Yields on investments and mortgages have been on a steady decline over the past several years, driven by a variety of factors including increased global competition, lower inflation rates, and the current financial environment

While low yields can be beneficial for investors and borrowers alike, there’s a limit to how low they can go before becoming unsustainable.

The current rate on 10-year government bonds is an all-time low of 1.32%, down from around 3.48% in December 2008. This has benefited both investors and borrowers through lowered interest costs on investments and mortgages. However, yields cannot remain at these levels indefinitely. A yield below 1% is considered a “negative yield”, meaning investors would be losing money in real terms if they held the investment long enough. Even if yields don’t fall into negative territory, they are unlikely to stay this low for much longer.

The main reason for this is the fact that low yields make it difficult for banks and other lenders to make money on their loans. When borrowing costs are very low, lenders have little incentive to lend money since they won’t make a return on their investment. This creates a lack of liquidity in the market, which can lead to higher economic risk. Additionally, with such low yields, investors will begin to shift their money away from fixed-income investments in search of higher returns, resulting in further downward pressure on yields.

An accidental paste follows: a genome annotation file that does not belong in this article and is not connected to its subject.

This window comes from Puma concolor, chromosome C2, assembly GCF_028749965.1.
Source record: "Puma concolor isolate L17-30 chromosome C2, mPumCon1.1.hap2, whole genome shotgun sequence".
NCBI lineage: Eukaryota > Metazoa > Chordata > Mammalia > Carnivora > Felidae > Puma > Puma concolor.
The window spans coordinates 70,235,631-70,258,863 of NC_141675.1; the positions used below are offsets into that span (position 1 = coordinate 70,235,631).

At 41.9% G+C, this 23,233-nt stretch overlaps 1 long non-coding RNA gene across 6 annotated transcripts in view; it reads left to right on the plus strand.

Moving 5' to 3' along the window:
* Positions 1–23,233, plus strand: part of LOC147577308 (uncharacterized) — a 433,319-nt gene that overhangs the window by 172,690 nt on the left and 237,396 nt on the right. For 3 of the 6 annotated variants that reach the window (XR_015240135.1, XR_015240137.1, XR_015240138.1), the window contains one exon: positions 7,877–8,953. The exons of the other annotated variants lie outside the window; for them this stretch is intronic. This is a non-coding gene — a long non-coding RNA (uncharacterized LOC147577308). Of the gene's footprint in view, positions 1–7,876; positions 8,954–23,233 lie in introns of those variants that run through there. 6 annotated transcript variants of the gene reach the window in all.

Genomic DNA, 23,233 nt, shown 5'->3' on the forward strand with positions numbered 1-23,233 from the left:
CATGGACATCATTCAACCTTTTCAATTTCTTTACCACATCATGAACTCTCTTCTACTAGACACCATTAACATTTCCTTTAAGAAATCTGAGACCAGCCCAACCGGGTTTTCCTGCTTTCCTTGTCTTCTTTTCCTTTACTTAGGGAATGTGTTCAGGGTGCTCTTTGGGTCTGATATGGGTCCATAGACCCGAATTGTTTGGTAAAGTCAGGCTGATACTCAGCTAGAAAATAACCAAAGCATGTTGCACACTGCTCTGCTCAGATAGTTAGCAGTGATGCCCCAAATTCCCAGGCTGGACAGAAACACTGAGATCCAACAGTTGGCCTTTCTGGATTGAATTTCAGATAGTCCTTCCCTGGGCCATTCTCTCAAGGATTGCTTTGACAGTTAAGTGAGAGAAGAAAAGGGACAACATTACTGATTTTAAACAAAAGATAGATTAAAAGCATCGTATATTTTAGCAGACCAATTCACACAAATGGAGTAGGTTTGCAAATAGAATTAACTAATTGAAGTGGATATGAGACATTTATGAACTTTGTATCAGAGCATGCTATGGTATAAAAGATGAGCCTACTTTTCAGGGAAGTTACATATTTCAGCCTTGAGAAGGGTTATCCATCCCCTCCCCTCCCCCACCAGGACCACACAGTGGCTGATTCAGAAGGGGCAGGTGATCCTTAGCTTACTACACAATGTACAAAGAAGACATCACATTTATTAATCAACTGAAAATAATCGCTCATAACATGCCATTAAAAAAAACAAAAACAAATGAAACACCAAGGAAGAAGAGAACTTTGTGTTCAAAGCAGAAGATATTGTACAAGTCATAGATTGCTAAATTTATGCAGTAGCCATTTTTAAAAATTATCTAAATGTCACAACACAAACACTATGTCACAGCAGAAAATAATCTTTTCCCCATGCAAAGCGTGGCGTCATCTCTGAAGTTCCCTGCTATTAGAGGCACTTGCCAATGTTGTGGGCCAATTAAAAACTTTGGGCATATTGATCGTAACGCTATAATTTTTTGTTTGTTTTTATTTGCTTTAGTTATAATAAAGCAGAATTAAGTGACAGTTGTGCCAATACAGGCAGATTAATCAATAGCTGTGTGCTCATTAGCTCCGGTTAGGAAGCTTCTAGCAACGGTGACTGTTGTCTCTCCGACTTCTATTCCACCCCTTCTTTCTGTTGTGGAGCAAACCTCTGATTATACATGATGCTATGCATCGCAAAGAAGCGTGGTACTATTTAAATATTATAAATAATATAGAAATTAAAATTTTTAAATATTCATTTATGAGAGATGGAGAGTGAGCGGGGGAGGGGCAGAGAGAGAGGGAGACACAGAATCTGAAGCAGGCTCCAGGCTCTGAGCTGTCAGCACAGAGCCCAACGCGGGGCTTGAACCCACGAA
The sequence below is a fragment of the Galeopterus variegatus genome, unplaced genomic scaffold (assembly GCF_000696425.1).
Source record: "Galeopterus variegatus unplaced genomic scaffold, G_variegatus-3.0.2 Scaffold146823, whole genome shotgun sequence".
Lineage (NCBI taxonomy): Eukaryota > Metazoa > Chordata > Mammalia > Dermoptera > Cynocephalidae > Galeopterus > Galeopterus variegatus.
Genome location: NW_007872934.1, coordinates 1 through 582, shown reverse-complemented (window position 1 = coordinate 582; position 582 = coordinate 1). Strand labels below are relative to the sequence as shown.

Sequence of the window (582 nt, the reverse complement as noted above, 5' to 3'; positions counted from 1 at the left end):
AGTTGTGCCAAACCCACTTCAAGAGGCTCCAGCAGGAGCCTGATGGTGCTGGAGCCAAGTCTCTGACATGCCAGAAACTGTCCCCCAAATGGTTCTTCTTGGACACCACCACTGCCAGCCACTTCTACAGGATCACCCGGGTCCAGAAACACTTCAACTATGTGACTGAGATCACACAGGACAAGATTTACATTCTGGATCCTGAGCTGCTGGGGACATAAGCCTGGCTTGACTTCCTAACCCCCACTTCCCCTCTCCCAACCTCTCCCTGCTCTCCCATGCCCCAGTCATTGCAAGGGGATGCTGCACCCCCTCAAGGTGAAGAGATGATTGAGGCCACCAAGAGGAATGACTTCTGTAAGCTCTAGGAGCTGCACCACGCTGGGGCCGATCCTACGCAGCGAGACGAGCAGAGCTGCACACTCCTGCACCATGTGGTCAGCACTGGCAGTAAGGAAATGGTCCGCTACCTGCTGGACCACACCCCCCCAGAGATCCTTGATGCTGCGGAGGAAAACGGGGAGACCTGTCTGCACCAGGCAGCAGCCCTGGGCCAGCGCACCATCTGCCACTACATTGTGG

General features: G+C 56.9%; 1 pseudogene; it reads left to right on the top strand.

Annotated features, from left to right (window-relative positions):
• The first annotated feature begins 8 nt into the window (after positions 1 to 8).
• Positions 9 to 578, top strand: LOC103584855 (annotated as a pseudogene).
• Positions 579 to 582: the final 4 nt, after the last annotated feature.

In order to combat this dilemma, central banks around the world have engaged in a policy of quantitative easing. Quantitative easing involves the central bank buying large amounts of government bonds in order to inject money into the economy. This results in an increase in the money supply, which in turn increases the demand for investments, thus pushing yields up. This policy has been used in countries such as the United States and Japan, as well as other developed nations.

In conclusion, yields have been on a steady decline since 2008 and this has been beneficial for investors and borrowers alike. However, these low yields cannot last forever and have the potential to create an economic crisis if they dip too low. Central banks have therefore resorted to quantitative easing in order to maintain yield levels at a sustainable level. While this policy has so far proven successful in raising yields, it is uncertain how long it can be sustained. Regardless, it is important to remember that low yields come with risks and should be monitored closely.

This article was contributed on Jul 02, 2023